In the first study of its kind researchers from the University of Liverpool’s Institute of Translational Medicine have examined the possible reasons for the improved survival rates for some head and neck cancer patients in the UK.
A rising incidence of Oropharyngeal squamous cell carcinoma (OPSCC), a type Head and Neck cancer arising in the tonsils, base of tongue and soft palate, has occurred throughout the developed world, and has frequently been attributed to an increasing impact of Human Papillomavirus (HPV).
HPV is the name for a group of viruses that affect your skin and the moist membranes lining your body. Examples of this include your mouth and throat and anogenital tract.
Improved survival rates
Researchers from the Institute’s Mersey Head and Neck Oncology Research Group (MHNORG) noted that OPSCC patients who were HPV-positive display increased sensitivity to radiotherapy and improved survival rates in comparison to HPV-negative forms of the disease.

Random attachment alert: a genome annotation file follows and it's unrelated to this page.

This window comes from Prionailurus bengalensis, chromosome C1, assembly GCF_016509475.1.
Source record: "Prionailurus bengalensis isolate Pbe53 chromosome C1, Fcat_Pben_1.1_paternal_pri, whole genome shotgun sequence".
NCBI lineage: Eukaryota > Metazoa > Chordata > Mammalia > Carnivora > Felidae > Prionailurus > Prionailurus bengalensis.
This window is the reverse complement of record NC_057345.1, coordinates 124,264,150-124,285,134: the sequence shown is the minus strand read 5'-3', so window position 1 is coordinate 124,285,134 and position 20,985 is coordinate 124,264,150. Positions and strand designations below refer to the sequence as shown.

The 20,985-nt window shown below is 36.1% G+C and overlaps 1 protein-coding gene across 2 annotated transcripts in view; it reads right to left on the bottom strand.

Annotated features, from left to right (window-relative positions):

The cellular mechanisms for these differences was unknown.
The study, led by Dr Jason Parsons, clearly demonstrates that two that two HPV-positive OPSCC cells are indeed more radiosensitive than two HPV-negative OPSCC cells.
Dr Parsons, said: “This translates to an increased capacity and efficiency for the repair of DNA base damage and SSBs in these cells. In addition, we demonstrate that HPV-positive but interestingly more so HPV-negative OPSCC display increased radiosensitivity in combination with the PARP inhibitor olaparib.
“This suggests that PARP inhibition in combination with radiotherapy may be an effective treatment for both forms of OPSCC, particularly for HPV-negative OPSCC which is relatively radioresistant.
“This study also draws attention to the need for further research capable of guiding the implementation of appropriate prevention strategies for both types of disease.”
The study, entitled ‘Misregulation of DNA damage repair pathways in HPV-positive head and neck squamous cell carcinoma contributes to cellular radiosensitivity’, can be found here.
Source: University of Liverpool